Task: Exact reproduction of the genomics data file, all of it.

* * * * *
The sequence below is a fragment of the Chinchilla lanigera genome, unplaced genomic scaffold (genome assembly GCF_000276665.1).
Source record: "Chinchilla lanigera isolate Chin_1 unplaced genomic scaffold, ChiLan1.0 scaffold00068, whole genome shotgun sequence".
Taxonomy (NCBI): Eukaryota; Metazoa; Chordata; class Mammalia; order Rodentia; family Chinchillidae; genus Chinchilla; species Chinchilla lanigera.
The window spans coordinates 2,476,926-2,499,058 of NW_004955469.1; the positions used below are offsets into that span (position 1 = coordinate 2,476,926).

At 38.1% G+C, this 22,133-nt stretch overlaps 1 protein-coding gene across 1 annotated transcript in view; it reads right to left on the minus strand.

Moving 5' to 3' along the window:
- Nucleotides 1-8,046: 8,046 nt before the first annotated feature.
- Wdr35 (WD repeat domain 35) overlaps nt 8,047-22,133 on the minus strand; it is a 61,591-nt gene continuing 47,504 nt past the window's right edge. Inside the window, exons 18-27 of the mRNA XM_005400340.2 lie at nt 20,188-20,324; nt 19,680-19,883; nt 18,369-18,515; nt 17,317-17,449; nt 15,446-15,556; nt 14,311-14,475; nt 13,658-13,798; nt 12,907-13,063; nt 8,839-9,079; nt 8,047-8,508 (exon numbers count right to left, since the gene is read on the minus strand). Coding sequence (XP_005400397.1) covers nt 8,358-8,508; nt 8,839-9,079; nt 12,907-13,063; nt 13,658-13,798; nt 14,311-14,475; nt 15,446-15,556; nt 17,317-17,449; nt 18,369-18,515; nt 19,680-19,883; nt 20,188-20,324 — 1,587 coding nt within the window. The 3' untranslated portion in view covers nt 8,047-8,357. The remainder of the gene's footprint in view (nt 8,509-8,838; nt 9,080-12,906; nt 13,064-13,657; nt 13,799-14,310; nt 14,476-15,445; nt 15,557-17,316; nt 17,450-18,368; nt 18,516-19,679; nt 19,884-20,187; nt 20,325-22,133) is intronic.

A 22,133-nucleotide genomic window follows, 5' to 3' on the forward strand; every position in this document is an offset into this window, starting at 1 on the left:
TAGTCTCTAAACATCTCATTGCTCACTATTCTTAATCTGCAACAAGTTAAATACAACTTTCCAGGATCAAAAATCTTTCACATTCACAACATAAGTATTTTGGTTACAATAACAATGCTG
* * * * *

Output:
The sequence below is a fragment of the Chinchilla lanigera genome, unplaced genomic scaffold (genome assembly GCF_000276665.1).
Source record: "Chinchilla lanigera isolate Chin_1 unplaced genomic scaffold, ChiLan1.0 scaffold00068, whole genome shotgun sequence".
Taxonomy (NCBI): Eukaryota; Metazoa; Chordata; class Mammalia; order Rodentia; family Chinchillidae; genus Chinchilla; species Chinchilla lanigera.
The window spans coordinates 2,476,926-2,499,058 of NW_004955469.1; the positions used below are offsets into that span (position 1 = coordinate 2,476,926).

At 38.1% G+C, this 22,133-nt stretch overlaps 1 protein-coding gene across 1 annotated transcript in view; it reads right to left on the minus strand.

Moving 5' to 3' along the window:
- Nucleotides 1-8,046: 8,046 nt before the first annotated feature.
- Wdr35 (WD repeat domain 35) overlaps nt 8,047-22,133 on the minus strand; it is a 61,591-nt gene continuing 47,504 nt past the window's right edge. Inside the window, exons 18-27 of the mRNA XM_005400340.2 lie at nt 20,188-20,324; nt 19,680-19,883; nt 18,369-18,515; nt 17,317-17,449; nt 15,446-15,556; nt 14,311-14,475; nt 13,658-13,798; nt 12,907-13,063; nt 8,839-9,079; nt 8,047-8,508 (exon numbers count right to left, since the gene is read on the minus strand). Coding sequence (XP_005400397.1) covers nt 8,358-8,508; nt 8,839-9,079; nt 12,907-13,063; nt 13,658-13,798; nt 14,311-14,475; nt 15,446-15,556; nt 17,317-17,449; nt 18,369-18,515; nt 19,680-19,883; nt 20,188-20,324 — 1,587 coding nt within the window. The 3' untranslated portion in view covers nt 8,047-8,357. The remainder of the gene's footprint in view (nt 8,509-8,838; nt 9,080-12,906; nt 13,064-13,657; nt 13,799-14,310; nt 14,476-15,445; nt 15,557-17,316; nt 17,450-18,368; nt 18,516-19,679; nt 19,884-20,187; nt 20,325-22,133) is intronic.

A 22,133-nucleotide genomic window follows, 5' to 3' on the forward strand; every position in this document is an offset into this window, starting at 1 on the left:
TAGTCTCTAAACATCTCATTGCTCACTATTCTTAATCTGCAACAAGTTAAATACAACTTTCCAGGATCAAAAATCTTTCACATTCACAACATAAGTATTTTGGTTACAATAACAATGCTG